“Us,” Sid said, gesturing around the room. “Each item in here, every weapon or flag or whatever, someone is bound to it. And, when we’re in this room, we’re bound to this room. Don’t ask me how or any of that crap. I don’t know. Point is, none of us are happy to be in here. But, since we have to be in here, it’s not fair the others aren’t in here, too. We want to know how you’re going to get them back.”
“I didn’t know I had to,” Charles said.
Sid let out a deep and unpleasant laugh.
“Oh, you don’t have to,” Sid said, grinning maliciously around his cigarette, “but people are going to die. A lot of people. Hell, I got one and I was only out for a few hours.”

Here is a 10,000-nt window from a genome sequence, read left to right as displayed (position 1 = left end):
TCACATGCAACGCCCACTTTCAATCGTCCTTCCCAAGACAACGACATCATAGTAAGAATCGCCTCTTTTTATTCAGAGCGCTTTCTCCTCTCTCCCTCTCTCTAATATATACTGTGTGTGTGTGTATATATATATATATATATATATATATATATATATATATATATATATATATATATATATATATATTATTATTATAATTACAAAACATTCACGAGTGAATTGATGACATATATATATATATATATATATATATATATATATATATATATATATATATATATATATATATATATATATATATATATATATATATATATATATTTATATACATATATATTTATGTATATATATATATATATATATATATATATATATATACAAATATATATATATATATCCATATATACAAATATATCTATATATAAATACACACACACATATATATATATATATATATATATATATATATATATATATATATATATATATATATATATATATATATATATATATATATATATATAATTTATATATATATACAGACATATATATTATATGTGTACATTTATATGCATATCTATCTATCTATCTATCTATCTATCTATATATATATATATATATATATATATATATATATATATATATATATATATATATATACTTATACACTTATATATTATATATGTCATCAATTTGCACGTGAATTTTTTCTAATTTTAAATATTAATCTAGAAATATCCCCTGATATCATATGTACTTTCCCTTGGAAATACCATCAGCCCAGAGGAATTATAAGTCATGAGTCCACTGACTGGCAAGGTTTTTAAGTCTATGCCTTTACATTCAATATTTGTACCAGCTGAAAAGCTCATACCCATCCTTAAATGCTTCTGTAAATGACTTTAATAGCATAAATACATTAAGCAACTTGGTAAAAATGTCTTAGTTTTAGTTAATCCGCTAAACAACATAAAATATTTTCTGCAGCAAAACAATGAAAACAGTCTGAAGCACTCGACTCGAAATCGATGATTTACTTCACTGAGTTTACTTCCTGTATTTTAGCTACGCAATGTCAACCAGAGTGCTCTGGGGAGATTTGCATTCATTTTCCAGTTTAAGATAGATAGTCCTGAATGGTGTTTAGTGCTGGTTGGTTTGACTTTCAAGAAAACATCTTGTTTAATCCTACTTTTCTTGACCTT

“You got one?” Charles said, shaking his head, realizing he wasn’t dreaming.
“Sure as shit I did. One of the little peckers that stole us out of here. Can’t abide a thief,” Sid said. “None of us can. That’s alright, though. Burned the hell out of his lungs. Cooked him right. Wasn’t too happy his girlfriend brought me back to this place. But I can’t be too mad, she was good to Philip.”
“Philip’s nurse brought you back?” Charles asked.
“She did,” Sid nodded.
She might know, Charles thought. She might know where to start looking.
“So,” Sid said, interrupting Charles’ thoughts, “got time to talk?”
Charles let out a surprised laugh. “Sure, why the hell not?”
Charles walked over to the chair and sat down as Sid sat down on the table. “Well,” Charles said, “what do you want to talk about?”
“Dames and baseball,” Sid grinned. “What the hell else is there to talk about?”
The conversation with Sid had been surreal to say the least. There’d been no explanation why Sid was visible and present and not any of the others. Charles hadn’t exactly pressed the issue either.